Whats The Difference Between A1C And Blood Sugar

How often should A1C and blood sugar levels be measured?

Keeping blood sugar levels on target is extremely important to prevent blood sugar drops and spikes that can lead to a variety of complications. For example, when your blood sugar drops too low, this can lead to hypoglycemia and when it gets too high it can lead to hyperglycemia and other complications.

Experts recommend checking your A1C every three months when your blood sugar levels are not on target or when you are incorporating any new changes to diabetes management (i.e., new medications). Once you are on target, A1C testing can happen every six months.

Checking your blood sugar at home using a blood glucose monitor is a good way to ensure you are on track. The frequency of how often you should test depends on many factors such as:

  • the type of diabetes you have
  • the type of medication you are using (e.g. those on insulin or other medications that can cause low blood sugar should test more frequently)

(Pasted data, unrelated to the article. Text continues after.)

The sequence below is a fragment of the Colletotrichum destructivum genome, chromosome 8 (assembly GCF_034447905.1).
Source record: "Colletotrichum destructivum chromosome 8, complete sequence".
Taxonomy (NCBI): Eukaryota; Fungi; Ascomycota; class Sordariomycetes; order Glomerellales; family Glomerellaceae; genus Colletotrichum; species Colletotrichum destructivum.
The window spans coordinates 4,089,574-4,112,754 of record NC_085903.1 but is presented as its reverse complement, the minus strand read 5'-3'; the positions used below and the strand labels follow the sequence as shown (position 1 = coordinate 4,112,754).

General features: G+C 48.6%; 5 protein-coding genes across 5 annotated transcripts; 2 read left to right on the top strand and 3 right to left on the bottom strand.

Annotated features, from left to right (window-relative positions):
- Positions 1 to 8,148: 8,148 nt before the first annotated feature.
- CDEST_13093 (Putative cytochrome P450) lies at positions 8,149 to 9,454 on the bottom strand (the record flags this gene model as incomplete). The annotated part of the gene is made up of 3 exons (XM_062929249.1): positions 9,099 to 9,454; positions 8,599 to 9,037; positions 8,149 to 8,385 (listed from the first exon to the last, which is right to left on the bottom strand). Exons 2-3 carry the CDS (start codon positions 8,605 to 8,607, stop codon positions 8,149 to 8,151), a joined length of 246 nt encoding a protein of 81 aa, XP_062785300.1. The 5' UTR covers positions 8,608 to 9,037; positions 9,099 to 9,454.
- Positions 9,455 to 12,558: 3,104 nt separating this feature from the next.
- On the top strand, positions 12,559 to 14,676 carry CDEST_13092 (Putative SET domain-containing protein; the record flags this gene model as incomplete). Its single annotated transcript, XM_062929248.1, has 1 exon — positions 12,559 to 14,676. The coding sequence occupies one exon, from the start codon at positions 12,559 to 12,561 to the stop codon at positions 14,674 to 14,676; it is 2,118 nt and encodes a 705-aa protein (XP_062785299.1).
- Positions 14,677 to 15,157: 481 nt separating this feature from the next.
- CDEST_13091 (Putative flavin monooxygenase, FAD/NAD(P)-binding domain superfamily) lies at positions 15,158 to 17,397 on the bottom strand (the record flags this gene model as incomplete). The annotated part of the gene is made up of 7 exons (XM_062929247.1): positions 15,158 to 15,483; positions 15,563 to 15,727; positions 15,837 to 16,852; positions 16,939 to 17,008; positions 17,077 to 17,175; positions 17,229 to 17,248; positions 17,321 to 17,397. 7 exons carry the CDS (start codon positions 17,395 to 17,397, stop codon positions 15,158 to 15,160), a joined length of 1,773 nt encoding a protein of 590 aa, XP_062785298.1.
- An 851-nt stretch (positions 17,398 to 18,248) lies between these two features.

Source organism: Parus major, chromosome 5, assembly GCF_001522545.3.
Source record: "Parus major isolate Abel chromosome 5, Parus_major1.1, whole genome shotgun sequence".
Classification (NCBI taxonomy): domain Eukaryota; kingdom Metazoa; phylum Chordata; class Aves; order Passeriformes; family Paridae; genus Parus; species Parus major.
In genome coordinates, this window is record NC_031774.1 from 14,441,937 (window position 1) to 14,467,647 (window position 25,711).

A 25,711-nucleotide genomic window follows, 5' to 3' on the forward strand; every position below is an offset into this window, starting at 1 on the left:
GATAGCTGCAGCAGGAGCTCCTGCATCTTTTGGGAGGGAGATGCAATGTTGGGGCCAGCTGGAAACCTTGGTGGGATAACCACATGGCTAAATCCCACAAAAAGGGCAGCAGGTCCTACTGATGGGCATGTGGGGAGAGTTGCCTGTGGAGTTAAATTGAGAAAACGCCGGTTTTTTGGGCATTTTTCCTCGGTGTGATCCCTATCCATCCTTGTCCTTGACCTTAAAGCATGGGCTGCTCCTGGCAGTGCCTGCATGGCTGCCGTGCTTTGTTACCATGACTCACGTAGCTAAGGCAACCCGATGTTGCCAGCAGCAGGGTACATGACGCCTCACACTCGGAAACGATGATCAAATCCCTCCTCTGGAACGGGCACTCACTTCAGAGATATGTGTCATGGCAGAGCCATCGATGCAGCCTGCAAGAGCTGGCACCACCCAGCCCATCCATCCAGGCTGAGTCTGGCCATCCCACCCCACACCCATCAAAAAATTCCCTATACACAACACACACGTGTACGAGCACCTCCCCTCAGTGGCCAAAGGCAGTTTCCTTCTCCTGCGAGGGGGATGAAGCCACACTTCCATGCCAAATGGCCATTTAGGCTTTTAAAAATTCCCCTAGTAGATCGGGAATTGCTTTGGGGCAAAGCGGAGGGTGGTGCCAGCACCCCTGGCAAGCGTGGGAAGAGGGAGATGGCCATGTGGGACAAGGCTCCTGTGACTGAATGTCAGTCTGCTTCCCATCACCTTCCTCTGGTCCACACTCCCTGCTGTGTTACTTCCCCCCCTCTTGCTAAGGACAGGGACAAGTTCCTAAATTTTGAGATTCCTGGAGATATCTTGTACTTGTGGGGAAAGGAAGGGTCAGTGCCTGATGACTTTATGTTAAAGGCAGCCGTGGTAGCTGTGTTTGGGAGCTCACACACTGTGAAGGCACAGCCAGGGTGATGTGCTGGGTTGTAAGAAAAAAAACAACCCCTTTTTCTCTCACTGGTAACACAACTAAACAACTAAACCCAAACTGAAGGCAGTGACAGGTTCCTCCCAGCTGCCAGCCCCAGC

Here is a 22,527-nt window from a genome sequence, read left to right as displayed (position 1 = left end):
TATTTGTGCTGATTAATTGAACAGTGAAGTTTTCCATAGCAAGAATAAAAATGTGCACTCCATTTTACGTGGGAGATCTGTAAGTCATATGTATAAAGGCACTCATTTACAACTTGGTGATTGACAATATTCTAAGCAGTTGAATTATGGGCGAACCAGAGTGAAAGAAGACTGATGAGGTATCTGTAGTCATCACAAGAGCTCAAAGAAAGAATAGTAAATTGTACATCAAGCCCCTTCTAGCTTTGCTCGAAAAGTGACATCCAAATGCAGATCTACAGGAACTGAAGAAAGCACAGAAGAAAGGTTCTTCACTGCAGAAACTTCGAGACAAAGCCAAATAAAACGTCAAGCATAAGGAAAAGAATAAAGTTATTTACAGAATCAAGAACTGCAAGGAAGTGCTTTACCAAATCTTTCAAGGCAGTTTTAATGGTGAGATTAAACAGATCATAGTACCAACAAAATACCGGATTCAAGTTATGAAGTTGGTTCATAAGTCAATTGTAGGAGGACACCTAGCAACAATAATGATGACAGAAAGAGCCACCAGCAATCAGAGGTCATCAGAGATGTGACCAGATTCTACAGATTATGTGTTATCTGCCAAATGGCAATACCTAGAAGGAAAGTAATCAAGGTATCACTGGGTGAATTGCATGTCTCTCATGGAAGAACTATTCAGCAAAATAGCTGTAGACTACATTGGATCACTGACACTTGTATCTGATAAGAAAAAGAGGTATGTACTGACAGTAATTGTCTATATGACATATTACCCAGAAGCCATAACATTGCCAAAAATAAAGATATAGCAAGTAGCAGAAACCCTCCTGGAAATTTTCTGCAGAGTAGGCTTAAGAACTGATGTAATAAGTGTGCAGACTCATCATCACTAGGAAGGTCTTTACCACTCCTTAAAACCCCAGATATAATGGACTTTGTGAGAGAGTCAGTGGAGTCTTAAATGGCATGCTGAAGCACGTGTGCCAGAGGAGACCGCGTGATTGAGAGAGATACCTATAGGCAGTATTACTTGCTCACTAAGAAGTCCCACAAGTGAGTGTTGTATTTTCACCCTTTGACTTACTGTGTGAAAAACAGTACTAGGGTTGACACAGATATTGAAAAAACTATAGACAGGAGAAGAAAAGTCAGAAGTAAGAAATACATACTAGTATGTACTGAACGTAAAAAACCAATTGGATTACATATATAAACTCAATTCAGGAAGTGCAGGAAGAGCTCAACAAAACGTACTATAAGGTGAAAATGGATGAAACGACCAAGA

• if you are pregnant
  • newly diagnosed, or
  • after medication changes.

If you have type 1 diabetes, your diabetes healthcare team may recommend testing as often as 4 to 10 times a day. For those living with type 2 diabetes the frequency will depend on your treatment plan but can range from testing a few times a week to several times a day. Your healthcare team will advise you on the most suitable testing frequency based on your individual situation.

Checking A1C through your routine medical appointments and monitoring blood sugar levels in between these appointments are both important ways to assess how your diabetes management plan is working for you. Remember that keeping your blood sugar and A1C as close to target as possible will help delay or prevent complications associated with diabetes.

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